It’s like Oprah’s Book Club—but on a slightly smaller scale. “If All of Rochester Read the Same Book…,” sponsored by Writers & Books, is celebrating its 12th year of encouraging people to connect with others in the Rochester community through reading and discussion. Rochester Institute of Technology will host Debra Dean, the author of this year’s selection, at 6 p.m. March 29 in the Campus Center Reading Room. The free event will feature readings from this year’s selection, The Madonnas of Leningrad, a question-and-answer session and a book signing.
The Madonnas of Leningrad is a narrative that follows two time periods in the life of its aging female protagonist—her present life as a wife, mother and grandmother in the United States, which is colored by her symptoms of Alzheimer’s disease, and her past life as a young woman in Europe in World War II, specifically her time supporting the efforts to safeguard the priceless artwork of the Hermitage in Leningrad (now St. Petersburg) and giving tours of the empty museum.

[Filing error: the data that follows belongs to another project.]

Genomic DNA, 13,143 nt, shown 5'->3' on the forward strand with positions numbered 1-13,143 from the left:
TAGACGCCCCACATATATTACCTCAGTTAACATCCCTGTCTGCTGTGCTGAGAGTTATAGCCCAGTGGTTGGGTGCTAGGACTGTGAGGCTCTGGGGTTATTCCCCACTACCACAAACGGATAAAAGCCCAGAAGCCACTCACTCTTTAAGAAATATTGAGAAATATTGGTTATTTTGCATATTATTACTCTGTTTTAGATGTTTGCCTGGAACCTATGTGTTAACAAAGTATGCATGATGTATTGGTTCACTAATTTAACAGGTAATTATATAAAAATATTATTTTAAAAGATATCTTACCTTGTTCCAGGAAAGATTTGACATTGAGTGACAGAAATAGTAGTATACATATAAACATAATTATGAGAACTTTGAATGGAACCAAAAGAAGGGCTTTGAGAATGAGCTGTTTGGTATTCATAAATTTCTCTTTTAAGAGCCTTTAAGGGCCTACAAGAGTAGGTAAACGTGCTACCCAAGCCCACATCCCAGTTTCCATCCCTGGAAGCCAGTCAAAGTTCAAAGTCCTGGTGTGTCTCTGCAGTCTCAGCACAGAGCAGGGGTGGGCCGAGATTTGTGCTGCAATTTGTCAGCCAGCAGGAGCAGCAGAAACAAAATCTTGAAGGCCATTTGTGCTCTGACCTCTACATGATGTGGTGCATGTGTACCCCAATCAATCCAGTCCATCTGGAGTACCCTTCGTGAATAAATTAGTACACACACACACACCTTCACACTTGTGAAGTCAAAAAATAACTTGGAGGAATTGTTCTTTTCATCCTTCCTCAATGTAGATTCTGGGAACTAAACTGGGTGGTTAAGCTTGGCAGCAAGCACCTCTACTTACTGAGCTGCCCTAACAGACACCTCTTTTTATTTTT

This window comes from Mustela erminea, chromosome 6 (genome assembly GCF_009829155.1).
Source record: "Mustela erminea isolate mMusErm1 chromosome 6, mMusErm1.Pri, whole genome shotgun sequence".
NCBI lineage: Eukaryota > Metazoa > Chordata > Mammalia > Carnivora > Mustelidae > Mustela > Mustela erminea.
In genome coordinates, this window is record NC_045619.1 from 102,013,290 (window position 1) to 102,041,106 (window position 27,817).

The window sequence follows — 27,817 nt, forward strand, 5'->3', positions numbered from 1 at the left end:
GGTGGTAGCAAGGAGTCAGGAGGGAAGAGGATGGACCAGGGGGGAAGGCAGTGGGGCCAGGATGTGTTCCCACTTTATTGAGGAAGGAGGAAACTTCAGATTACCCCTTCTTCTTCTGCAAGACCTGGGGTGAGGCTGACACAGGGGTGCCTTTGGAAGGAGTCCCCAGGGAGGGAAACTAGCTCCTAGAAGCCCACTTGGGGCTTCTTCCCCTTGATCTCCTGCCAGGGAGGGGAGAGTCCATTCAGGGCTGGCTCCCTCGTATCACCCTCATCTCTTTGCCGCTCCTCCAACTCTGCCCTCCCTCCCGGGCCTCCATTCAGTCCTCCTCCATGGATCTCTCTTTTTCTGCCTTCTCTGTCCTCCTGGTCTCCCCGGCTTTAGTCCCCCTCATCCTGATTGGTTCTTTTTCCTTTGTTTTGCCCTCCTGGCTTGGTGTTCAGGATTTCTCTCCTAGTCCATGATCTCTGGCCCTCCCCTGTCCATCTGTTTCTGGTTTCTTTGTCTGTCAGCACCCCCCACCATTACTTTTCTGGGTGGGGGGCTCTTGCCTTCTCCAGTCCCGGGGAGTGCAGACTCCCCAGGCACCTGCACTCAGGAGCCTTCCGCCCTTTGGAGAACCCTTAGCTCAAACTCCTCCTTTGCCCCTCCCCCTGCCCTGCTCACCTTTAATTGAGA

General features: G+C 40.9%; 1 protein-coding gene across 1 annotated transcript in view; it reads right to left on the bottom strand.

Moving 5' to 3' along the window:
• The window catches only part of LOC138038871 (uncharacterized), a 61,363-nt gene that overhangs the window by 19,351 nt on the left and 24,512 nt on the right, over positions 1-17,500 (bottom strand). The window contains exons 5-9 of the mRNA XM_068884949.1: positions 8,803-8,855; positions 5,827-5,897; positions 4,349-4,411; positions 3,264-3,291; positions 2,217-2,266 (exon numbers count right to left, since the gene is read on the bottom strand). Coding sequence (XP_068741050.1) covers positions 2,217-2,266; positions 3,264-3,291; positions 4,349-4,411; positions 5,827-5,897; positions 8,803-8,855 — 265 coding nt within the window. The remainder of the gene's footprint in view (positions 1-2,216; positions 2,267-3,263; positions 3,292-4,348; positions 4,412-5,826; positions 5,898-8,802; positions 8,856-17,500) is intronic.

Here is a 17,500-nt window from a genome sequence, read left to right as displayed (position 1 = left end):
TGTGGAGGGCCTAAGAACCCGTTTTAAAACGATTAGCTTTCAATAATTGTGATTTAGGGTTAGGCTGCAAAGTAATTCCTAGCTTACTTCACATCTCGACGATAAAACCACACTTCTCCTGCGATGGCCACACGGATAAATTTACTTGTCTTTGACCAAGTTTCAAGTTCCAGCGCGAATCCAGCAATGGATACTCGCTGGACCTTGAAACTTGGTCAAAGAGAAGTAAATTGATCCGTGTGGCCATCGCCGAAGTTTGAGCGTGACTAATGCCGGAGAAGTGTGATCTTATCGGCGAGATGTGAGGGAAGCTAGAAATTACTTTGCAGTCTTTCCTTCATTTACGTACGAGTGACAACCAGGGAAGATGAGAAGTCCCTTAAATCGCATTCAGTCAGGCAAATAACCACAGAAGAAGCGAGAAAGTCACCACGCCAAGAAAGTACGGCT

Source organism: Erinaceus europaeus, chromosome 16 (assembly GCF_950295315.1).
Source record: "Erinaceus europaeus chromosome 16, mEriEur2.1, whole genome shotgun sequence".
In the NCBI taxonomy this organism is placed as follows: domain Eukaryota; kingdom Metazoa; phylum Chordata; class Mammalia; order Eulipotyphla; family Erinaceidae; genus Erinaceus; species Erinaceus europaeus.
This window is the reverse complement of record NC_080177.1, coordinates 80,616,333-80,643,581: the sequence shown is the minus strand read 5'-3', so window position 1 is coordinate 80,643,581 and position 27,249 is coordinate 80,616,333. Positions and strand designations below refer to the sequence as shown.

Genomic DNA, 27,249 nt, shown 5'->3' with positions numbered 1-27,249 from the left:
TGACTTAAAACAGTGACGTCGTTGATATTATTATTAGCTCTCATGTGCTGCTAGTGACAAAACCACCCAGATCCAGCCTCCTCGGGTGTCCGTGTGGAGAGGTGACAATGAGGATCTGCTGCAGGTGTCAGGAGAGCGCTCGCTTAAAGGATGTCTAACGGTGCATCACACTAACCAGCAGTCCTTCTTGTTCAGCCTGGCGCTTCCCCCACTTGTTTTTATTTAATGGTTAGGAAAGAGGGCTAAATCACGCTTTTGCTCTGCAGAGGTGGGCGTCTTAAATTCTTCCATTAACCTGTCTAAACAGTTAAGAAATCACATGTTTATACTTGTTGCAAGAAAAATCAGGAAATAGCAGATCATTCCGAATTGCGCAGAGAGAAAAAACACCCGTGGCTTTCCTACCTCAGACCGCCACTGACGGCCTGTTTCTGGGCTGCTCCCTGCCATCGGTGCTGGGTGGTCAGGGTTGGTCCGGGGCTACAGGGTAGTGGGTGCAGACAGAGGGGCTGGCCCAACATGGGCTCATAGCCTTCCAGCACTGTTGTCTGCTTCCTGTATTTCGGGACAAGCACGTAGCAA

“We selected The Madonnas of Leningrad for this year’s program because of the rich tapestry of art and humanity woven by Debra Dean in her novel,” says Karen vanMeenen, lecturer in RIT’s English department and director of special projects at Writers & Books. “The book touches on a range of human experiences from suffering and survival during wartime to love to loss to family legacies to art history—as well as the contemporary plague of dementia—all related in a sensitive narrative conveyed in beautiful prose. Having RIT host our visiting author for the first time is very exciting, especially with a book that appeals to such a broad readership and interdisciplinary interests.”
Dean’s debut novel is a New York Times Editors’ Choice selection, a Borders Original Voice selection, a Booklist Top 10 novel and an American Library Association Notable Book of the Year. It has been published in 17 languages. Dean’s second novel, The Mirrored World, is due out this summer.
Go to www.wab.org for more information about “If All of Rochester Read the Same Book…”